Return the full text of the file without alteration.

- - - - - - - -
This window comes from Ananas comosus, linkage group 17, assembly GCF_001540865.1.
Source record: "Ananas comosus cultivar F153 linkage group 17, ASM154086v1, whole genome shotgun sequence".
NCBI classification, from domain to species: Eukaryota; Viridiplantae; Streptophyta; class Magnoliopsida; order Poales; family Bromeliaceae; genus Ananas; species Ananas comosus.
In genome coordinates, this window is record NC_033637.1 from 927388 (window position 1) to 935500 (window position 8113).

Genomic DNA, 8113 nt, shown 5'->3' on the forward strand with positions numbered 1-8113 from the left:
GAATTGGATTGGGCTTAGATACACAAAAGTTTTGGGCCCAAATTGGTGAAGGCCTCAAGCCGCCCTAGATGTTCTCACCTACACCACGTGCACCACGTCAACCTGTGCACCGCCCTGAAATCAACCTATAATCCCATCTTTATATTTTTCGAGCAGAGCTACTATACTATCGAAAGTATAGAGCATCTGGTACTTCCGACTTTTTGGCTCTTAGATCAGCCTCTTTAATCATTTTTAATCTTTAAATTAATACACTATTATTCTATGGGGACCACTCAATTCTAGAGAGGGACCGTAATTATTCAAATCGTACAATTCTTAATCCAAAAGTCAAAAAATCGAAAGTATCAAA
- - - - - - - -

This window comes from Ananas comosus, linkage group 17, assembly GCF_001540865.1.
Source record: "Ananas comosus cultivar F153 linkage group 17, ASM154086v1, whole genome shotgun sequence".
NCBI classification, from domain to species: Eukaryota; Viridiplantae; Streptophyta; class Magnoliopsida; order Poales; family Bromeliaceae; genus Ananas; species Ananas comosus.
In genome coordinates, this window is record NC_033637.1 from 927388 (window position 1) to 935500 (window position 8113).

Genomic DNA, 8113 nt, shown 5'->3' on the forward strand with positions numbered 1-8113 from the left:
GAATTGGATTGGGCTTAGATACACAAAAGTTTTGGGCCCAAATTGGTGAAGGCCTCAAGCCGCCCTAGATGTTCTCACCTACACCACGTGCACCACGTCAACCTGTGCACCGCCCTGAAATCAACCTATAATCCCATCTTTATATTTTTCGAGCAGAGCTACTATACTATCGAAAGTATAGAGCATCTGGTACTTCCGACTTTTTGGCTCTTAGATCAGCCTCTTTAATCATTTTTAATCTTTAAATTAATACACTATTATTCTATGGGGACCACTCAATTCTAGAGAGGGACCGTAATTATTCAAATCGTACAATTCTTAATCCAAAAGTCAAAAAATCGAAAGTATCAAA